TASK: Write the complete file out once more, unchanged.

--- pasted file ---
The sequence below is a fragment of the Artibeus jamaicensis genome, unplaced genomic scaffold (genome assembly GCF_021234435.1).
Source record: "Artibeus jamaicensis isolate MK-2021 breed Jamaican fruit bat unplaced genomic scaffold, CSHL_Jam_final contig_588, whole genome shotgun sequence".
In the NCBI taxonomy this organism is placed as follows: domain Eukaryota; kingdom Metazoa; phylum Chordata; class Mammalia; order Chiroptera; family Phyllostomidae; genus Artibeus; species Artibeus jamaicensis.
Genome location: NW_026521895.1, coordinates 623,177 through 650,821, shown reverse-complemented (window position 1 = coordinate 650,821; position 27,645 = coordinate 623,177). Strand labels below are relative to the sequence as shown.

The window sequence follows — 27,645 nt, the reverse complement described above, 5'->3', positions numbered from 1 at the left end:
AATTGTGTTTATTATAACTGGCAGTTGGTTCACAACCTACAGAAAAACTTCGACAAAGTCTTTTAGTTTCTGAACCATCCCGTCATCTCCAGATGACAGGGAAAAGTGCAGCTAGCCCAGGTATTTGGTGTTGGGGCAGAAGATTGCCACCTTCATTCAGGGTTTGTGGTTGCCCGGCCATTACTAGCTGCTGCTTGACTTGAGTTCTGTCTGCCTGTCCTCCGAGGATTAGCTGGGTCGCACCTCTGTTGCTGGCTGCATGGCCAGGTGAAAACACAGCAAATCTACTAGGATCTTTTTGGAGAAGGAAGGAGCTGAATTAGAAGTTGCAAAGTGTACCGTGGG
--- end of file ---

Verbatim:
The sequence below is a fragment of the Artibeus jamaicensis genome, unplaced genomic scaffold (genome assembly GCF_021234435.1).
Source record: "Artibeus jamaicensis isolate MK-2021 breed Jamaican fruit bat unplaced genomic scaffold, CSHL_Jam_final contig_588, whole genome shotgun sequence".
In the NCBI taxonomy this organism is placed as follows: domain Eukaryota; kingdom Metazoa; phylum Chordata; class Mammalia; order Chiroptera; family Phyllostomidae; genus Artibeus; species Artibeus jamaicensis.
Genome location: NW_026521895.1, coordinates 623,177 through 650,821, shown reverse-complemented (window position 1 = coordinate 650,821; position 27,645 = coordinate 623,177). Strand labels below are relative to the sequence as shown.

The window sequence follows — 27,645 nt, the reverse complement described above, 5'->3', positions numbered from 1 at the left end:
AATTGTGTTTATTATAACTGGCAGTTGGTTCACAACCTACAGAAAAACTTCGACAAAGTCTTTTAGTTTCTGAACCATCCCGTCATCTCCAGATGACAGGGAAAAGTGCAGCTAGCCCAGGTATTTGGTGTTGGGGCAGAAGATTGCCACCTTCATTCAGGGTTTGTGGTTGCCCGGCCATTACTAGCTGCTGCTTGACTTGAGTTCTGTCTGCCTGTCCTCCGAGGATTAGCTGGGTCGCACCTCTGTTGCTGGCTGCATGGCCAGGTGAAAACACAGCAAATCTACTAGGATCTTTTTGGAGAAGGAAGGAGCTGAATTAGAAGTTGCAAAGTGTACCGTGGG